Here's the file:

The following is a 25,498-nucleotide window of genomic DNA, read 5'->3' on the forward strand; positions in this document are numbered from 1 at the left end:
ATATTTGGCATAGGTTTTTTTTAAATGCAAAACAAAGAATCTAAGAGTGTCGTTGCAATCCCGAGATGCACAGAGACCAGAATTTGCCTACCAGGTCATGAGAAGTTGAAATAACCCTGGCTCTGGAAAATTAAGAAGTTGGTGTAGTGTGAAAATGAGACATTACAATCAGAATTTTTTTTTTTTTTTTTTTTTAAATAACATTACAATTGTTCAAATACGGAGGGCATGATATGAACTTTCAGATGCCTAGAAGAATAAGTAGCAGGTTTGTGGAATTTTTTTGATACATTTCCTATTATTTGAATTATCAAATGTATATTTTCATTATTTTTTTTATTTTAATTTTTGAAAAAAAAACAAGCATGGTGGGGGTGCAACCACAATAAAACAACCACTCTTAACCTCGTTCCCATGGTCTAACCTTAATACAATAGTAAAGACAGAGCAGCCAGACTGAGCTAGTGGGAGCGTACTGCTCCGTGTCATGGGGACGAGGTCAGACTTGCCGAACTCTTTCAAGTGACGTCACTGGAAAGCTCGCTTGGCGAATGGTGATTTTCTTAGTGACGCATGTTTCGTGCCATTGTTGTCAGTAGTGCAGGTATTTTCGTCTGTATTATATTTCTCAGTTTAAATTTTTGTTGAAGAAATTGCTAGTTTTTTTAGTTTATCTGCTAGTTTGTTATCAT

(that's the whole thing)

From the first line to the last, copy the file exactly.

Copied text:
The following is a 25,498-nucleotide window of genomic DNA, read 5'->3' on the forward strand; positions in this document are numbered from 1 at the left end:
ATATTTGGCATAGGTTTTTTTTAAATGCAAAACAAAGAATCTAAGAGTGTCGTTGCAATCCCGAGATGCACAGAGACCAGAATTTGCCTACCAGGTCATGAGAAGTTGAAATAACCCTGGCTCTGGAAAATTAAGAAGTTGGTGTAGTGTGAAAATGAGACATTACAATCAGAATTTTTTTTTTTTTTTTTTTTTAAATAACATTACAATTGTTCAAATACGGAGGGCATGATATGAACTTTCAGATGCCTAGAAGAATAAGTAGCAGGTTTGTGGAATTTTTTTGATACATTTCCTATTATTTGAATTATCAAATGTATATTTTCATTATTTTTTTTATTTTAATTTTTGAAAAAAAAACAAGCATGGTGGGGGTGCAACCACAATAAAACAACCACTCTTAACCTCGTTCCCATGGTCTAACCTTAATACAATAGTAAAGACAGAGCAGCCAGACTGAGCTAGTGGGAGCGTACTGCTCCGTGTCATGGGGACGAGGTCAGACTTGCCGAACTCTTTCAAGTGACGTCACTGGAAAGCTCGCTTGGCGAATGGTGATTTTCTTAGTGACGCATGTTTCGTGCCATTGTTGTCAGTAGTGCAGGTATTTTCGTCTGTATTATATTTCTCAGTTTAAATTTTTGTTGAAGAAATTGCTAGTTTTTTTAGTTTATCTGCTAGTTTGTTATCAT